BUFFALO, N.Y. (AP) Former defenseman Mike Weber is all too familiar with the Sabres’ lean years while spending a majority of his eight NHL seasons in Buffalo.
There were high-priced free agents who failed to pan out and one draft-pick bust after another. Weber made the playoffs just twice, with Buffalo eliminated in the first round both times.
And then there was the so-called “tank season” in 2014-15, when Sabres fans openly rooted for the team to finish last for the right to draft either now-Oilers captain, Connor McDavid, or Buffalo’s eventual pick, Jack Eichel.
As it happens, Weber also enjoyed a glimpse into what could well be the Sabres’ more promising future following an eight-week stint with Frolunda, Sweden, last fall. Weber had an opportunity to play alongside defenseman Rasmus Dahlin , the highly touted 18-year-old projected to be selected by Buffalo with the No. 1 pick in the NHL draft on Friday night.
Perhaps, Weber said, things might finally be looking up in Buffalo.
“I really, truly believe you guys are going to be getting a once-in-a-lifetime kind of talent,” said Weber, now an assistant coach with Windsor of the Ontario Hockey League.
“This first overall pick puts a stamp on it, put whatever happened in the past in the past,” he added. “Hopefully, it’s something you guys can look back on at the suffering and rebuilding and tanking and all of this stuff where you can sit there and kind of laugh about it.”
Though “suffering” might be overly dramatic, it resonates in Buffalo because that’s the word former general manager Darcy Regier repeated numerous times during an end-of-season news conference in April 2013 where he braced fans for a top-to-bottom roster overhaul.
Five years, two GMs, four coaches and three last-place finishes later, the Sabres remain stagnant while in the midst of a franchise-worst seven-year playoff drought.
The team has not topped 35 wins in each of the past five years. And forward Ryan O'Reilly closed last season by suggesting a losing culture has crept into the locker room.
Dahlin has the potential of injecting hope in Buffalo with his exceptional skating and play-making abilities. Weber compares Dahlin’s speed to that of Senators captain Erik Karlsson, and shiftiness to former Red Wings star forward Pavel Datsyuk.
“I still bleed blue and gold,” Weber said, referring to Sabres colors. “And the possibility of him being a cornerstone going forward and helping the organization and the city win a championship is pretty special.”
Hall of Fame coach Scotty Bowman, who maintains a home in suburban Buffalo, can sense the buzz Dahlin has generated.
“Buffalo needs a boost, and the fans have been waiting a long time for it,” Bowman said. “People I know that have had tickets for a long time are excited.”
The Sabres have been in freefall since losing Game 7 of the 2007 Eastern Conference finals to eventual champion Carolina. Some of Buffalo’s bleakest moments:
That’s what Sabres fans refer to July 1, 2007, when Buffalo lost co-captains Chris Drury and Daniel Briere in free agency. Days later, rather than losing yet another star, the Sabres matched the Oilers’ qualifying offer to Thomas Vanek by re-signing the forward to a seven-year, $50 million contract. Buffalo has not won a playoff series since.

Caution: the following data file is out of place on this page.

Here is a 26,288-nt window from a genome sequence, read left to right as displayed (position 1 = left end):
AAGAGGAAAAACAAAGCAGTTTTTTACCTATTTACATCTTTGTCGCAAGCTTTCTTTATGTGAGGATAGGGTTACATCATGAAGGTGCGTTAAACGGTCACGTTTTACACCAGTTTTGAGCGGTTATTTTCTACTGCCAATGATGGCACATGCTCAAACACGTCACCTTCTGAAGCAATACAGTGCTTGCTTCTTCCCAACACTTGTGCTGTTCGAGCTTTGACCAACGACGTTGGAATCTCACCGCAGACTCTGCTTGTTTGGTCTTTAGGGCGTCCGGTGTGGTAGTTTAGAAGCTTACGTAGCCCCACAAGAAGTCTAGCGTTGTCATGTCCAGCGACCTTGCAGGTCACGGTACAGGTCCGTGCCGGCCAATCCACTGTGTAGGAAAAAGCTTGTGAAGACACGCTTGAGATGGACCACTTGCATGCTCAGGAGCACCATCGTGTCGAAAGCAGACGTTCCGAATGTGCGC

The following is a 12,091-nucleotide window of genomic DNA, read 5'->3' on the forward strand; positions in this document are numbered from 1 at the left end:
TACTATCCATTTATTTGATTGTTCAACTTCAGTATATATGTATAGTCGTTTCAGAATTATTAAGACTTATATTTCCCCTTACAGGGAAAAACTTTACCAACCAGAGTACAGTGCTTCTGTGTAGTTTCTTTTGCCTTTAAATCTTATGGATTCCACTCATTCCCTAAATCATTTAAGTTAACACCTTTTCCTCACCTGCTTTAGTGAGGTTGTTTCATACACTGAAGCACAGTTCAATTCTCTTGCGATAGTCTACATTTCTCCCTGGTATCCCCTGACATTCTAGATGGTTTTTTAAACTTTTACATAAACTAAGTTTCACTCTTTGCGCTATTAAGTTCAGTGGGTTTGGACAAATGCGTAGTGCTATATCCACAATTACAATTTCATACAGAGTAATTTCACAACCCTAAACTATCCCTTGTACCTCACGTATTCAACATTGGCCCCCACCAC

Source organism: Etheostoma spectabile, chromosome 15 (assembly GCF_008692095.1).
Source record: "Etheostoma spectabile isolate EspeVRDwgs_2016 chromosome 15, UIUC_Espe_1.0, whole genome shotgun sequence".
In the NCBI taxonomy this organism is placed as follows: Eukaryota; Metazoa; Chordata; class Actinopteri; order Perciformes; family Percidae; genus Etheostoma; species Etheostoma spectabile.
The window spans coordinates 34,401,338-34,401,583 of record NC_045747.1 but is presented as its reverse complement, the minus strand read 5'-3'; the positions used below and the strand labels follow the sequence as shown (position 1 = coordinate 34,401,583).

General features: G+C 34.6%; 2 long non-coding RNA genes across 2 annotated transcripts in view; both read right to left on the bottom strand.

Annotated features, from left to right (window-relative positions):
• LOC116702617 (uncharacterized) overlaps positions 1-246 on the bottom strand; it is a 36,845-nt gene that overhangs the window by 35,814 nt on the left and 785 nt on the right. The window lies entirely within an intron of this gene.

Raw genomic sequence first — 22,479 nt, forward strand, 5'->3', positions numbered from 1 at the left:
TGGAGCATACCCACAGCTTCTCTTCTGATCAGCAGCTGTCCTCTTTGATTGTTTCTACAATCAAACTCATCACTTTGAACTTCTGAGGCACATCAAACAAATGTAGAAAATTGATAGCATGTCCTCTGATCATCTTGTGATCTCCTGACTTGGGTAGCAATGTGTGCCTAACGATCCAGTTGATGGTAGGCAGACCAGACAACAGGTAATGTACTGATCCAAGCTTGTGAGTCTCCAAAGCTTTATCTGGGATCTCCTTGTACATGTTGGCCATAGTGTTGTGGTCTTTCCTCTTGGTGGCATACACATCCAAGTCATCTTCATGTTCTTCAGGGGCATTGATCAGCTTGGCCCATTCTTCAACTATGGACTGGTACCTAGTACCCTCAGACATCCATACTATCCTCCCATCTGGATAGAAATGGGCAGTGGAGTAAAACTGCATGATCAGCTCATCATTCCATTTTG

MONEY FOR NOTHING
In 2011, the Sabres made splashes by acquiring defenseman Robyn Regehr in a trade with Calgary, and signing defenseman Christian Ehrhoff to a 10-year, $40 million contract and forward Ville Leino to a six-year, $27 million deal. Regehr played just 105 games in Buffalo before being traded to Los Angeles. Leino and Ehrhoff played three seasons before the Sabres bought out their contacts.
Former GM Tim Murray’s most significant trade in his rebuilding plan came on Feb. 11, 2015. He dealt defenseman Tyler Myers, forwards Drew Stafford, Joel Armia and Brendan Lemieux and a first-round pick to Winnipeg to acquire forward Evander Kane, defenseman Zach Bogosian and prospect goalie Jason Kasdorf. Kane is now in San Jose. Kasdorf played just one game in Buffalo. Bogosian has combined to miss 108 games due to an assortment of injuries over the past three seasons.
Of the 15 players selected by Buffalo in the 2010 and `11 drafts, only four made the NHL and combined to play 144 career games for Buffalo. Of the 23 players Buffalo drafted from 2005-’07, only nine played in the NHL and none topped 400 games.
Aside from losing the NHL draft lottery after finishing last in both 2014 and `15, the Sabres lost out to Toronto in the Mike Babcock coaching sweepstakes in May 2015. The Sabres thought they were closing in on a deal before Babcock announced he was going to take an extra day to reconsider. Babcock signed with Toronto and the Sabres hired Dan Bylsma, who was fired after two seasons.
In finishing last in 2013-14, Buffalo scored 150 goals, the fewest in the NHL’s post-expansion era. The following season, the Sabres scored 153 goals and were shut out a franchise-worst 14 times. This past year, the Sabres won 11 home games, matching their fewest in any season.
AP Hockey Writer Larry Lage contributed to this report.
He was arrested on Saturday night in Franklin, Tennessee, but he was released on a $4,500 bond. Watson is due to appear in court on June 28th.
Last year, Watson was one of four Preds players that took part in the “Unsilence the Violence” campaign that was launched by the team to end “violence against women through education”. In January of 2017, the organization pledged $500,000 to the YWCA’s violence prevention program.
The 26-year-old was drafted 18th overall by the Predators in the 2010 NHL Entry Draft. He’s been playing for Nashville since the 2012-13 season.
Here’s the Predators’ statement:
“We are aware of the incident involving Austin Watson on Saturday night. We are still gathering facts and it is not appropriate for us to comment further at this time, but this is a matter that we are taking very seriously and will cooperate fully with the investigation by law enforcement. The Nashville Predators have and will continue to stand side by side with AMEND (sic) in the fight to end violence against women.”
Welcome to the PHT Morning Skate, a collection of links from around the hockey world. Have a link you want to submit? Email us at email@example.com.
• TSN hockey analyst Craig Button put together his final mock draft ahead of Friday’s NHL Entry Draft in Dallas. Rasmus Dahlin is locked in as the top pick, but there’s a lot of intrigue after that. (TSN.ca)
• This will be the 50th edition of the NHL Entry Draft, so TSN.ca ranked all 49 first overall picks made throughout history. It’s not exactly shocking to see Mario Lemieux at the top of the list. (TSN.ca)